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SANTA MONICA, CA – Google, which is now forced to honor the “Right To Be Forgotten” in Europe as the result of a high court decision, should voluntarily offer the same privacy protection to users in the United States after Google’s own analysis shows the right is being successfully implemented, Consumer Watchdog said today.

A letter from the nonpartisan, nonprofit public interest group to Google CEO Larry Page and Executive Chairman Eric Schmidt, noted that successful implementation of the Right To Be Forgotten requires a balance between an individual’s privacy and the public’s right to know in making a decision to remove a link in a search engine result.

“ I was heartened to see – based on Google’s own numbers – that you appear able to strike this balance in Europe and it does not appear to be an undue burden on your resources,” wrote John M. Simpson Consumer Watchdog Privacy Project Director. “Google is clearly making the Right To Be Forgotten work for its users in Europe, but that is because you must under the law. We call on you to voluntarily offer the same right to Google users in the United States.”

Read Consumer Watchdog’s letter here: http://www.consumerwatchdog.org/resources/ltrpagertbf101314.pdf

According to the Internet giant’s Transparency Report updated on Friday, Google has received a total of 146, 357 removal requests involving 498,737 URLs.  Google said it had completed processing 409,897 of those URLs, removing 171,183 or 41.8% and retaining 238,714 or 58.2%.  The largest number of removal requests – 29,140 – came from France.  Germany had 25, 206 and 18,846 originated in Great Britain.

Read Google’s Transparency Report here: https://www.google.com/transparencyreport/removals/europeprivacy/?hl=en

In May the European Court of Justice ruled that a person has the right to request the removal of search engine links to information that is inadequate, irrelevant, no longer relevant, or excessive. The removal isn’t automatic if requested.  There needs to be a balance between the individual’s privacy and public’s right to know in making a decision to remove a link.

Examples from Google’s Transparency Report make clear how the Internet giant is implementing the Right To Be Forgotten and apparently striking the right balance, Consumer Watchdog said.

“As your examples clearly show, removal won’t always happen, but the balance you appear to have found between privacy and the public’s right to know demonstrates you can make the Right to Be Forgotten work,” wrote Simpson. “Americans deserve the same Right to Be Forgotten.  Indeed, with your repeated claims to care about privacy, you should be ashamed that Google is not treating people on both sides of the Atlantic the same way.”

Here some examples from the Internet giant’s Transparency Report of how various removal requests were handled:

-- A woman in Italy requested that Google remove a decades-old article about her husband’s murder, which included her name. The page was removed from search results for her name.

-- A Swiss financial professional asked Google to remove more than 10 links to pages reporting on his arrest and conviction for financial crimes. Google did not remove the pages from search results.

-- A rape victim in Germany asked Google to remove a link to a newspaper article about the crime. The page was removed from search results for the individual’s name.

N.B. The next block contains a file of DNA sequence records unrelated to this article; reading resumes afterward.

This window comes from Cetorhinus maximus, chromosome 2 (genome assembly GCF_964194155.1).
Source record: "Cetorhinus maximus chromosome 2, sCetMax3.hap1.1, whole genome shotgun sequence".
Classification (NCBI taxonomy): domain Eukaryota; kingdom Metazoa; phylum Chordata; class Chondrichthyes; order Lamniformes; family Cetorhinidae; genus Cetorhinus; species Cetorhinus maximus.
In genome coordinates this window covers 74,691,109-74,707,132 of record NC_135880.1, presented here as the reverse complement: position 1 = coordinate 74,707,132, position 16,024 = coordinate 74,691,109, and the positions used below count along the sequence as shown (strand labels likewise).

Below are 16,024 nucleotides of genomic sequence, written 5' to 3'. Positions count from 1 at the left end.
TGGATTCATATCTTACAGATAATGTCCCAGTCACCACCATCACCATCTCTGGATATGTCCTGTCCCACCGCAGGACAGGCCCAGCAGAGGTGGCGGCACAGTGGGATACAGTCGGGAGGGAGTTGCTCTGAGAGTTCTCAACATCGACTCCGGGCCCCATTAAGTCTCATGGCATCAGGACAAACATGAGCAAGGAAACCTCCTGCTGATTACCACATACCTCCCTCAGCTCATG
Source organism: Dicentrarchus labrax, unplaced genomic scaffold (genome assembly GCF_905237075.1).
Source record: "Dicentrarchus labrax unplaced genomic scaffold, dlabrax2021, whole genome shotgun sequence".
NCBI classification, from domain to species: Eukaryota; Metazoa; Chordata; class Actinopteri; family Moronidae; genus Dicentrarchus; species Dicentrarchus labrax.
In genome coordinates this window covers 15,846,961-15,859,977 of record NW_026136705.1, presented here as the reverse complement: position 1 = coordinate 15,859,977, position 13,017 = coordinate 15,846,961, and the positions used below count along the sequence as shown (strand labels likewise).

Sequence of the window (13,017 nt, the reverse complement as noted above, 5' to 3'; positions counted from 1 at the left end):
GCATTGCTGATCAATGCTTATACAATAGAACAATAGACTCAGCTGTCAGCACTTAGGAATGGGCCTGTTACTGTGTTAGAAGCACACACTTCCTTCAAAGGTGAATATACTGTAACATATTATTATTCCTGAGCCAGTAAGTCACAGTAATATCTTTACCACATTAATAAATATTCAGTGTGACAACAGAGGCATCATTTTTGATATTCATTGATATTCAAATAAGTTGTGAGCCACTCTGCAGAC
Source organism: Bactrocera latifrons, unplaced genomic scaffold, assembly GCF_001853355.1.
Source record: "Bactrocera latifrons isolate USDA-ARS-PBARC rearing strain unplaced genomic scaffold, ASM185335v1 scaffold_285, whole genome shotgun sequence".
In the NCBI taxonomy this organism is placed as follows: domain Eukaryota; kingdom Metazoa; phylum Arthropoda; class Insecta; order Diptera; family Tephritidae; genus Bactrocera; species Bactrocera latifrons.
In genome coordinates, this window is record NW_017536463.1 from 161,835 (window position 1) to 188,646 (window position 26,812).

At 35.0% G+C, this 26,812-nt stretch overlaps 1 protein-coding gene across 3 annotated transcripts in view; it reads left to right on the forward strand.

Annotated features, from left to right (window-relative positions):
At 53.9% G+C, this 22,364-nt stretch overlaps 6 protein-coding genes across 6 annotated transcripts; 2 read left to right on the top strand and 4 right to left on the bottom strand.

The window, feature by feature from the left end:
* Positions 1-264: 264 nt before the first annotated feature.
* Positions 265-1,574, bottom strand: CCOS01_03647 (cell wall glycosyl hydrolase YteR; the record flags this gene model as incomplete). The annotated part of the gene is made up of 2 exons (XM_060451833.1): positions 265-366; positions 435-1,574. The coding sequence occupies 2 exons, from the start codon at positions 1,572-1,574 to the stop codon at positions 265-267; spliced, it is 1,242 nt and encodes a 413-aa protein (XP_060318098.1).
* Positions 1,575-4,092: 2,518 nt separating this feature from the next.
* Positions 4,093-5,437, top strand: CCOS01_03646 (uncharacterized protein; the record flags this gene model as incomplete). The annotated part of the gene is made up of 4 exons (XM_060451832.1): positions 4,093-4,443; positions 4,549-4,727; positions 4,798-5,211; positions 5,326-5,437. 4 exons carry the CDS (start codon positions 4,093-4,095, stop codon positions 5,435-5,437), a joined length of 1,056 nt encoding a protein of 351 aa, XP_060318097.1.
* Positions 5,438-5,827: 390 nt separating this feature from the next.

-- Google received multiple requests from an Italian asking Google to remove 20 links to recent articles about his arrest for financial crimes committed in a professional capacity. Google did not remove the pages from search results.

-- A media professional in the UK asked Google to remove four links to articles reporting on embarrassing content he posted to the Internet.  Google did not remove the pages from search results.

-- An Italian crime victim asked Google to remove three links that discuss the crime, which occurred decades ago. The pages were removed from search results for her name.

-- In the UK a man asked Google to remove links to articles on the Internet that reference his dismissal for sexual crimes committed on the job. Google did not remove the pages from search results.

-- A doctor in the UK asked Google to remove more than 50 links to newspaper articles about a botched procedure. Three pages that contained personal information about the doctor, but did not mention the procedure were removed from search results for his name. The rest of the links to reports on the incident remain in search results.

-- A German asked that Google remove close to 50 links to articles about an embarrassing private exchange that became public. The pages have been removed from search results for his name.

-- A British public official asked Google to remove a link to a student organization’s petition demanding his removal. Google did not remove the page from search results.

-- Google received a request from a former clergyman to remove two links to articles covering an investigation of sexual abuse accusations while in his professional capacity. Google did not remove the pages from search results.

-- A German asked Google to remove a link to an article covering a contest in which he participated as a minor. The page was removed from search results for his name.

Americans support the Right To Be Forgotten, Consumer Watchdog said. A poll by Software Advice, Inc. in early September found:

-- 61% of Americans believe some version of the right to be forgotten is necessary.

-- 39% want a European-style blanket right to be forgotten, without restrictions.

-- 47% were concerned that "irrelevant" search results can harm a person’s reputation.

Read the Software Advice Poll here: http://www.softwareadvice.com/security/industryview/right-to-be-forgotten-2014/

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Visit Consumer Watchdog at www.consumerwatchdog.org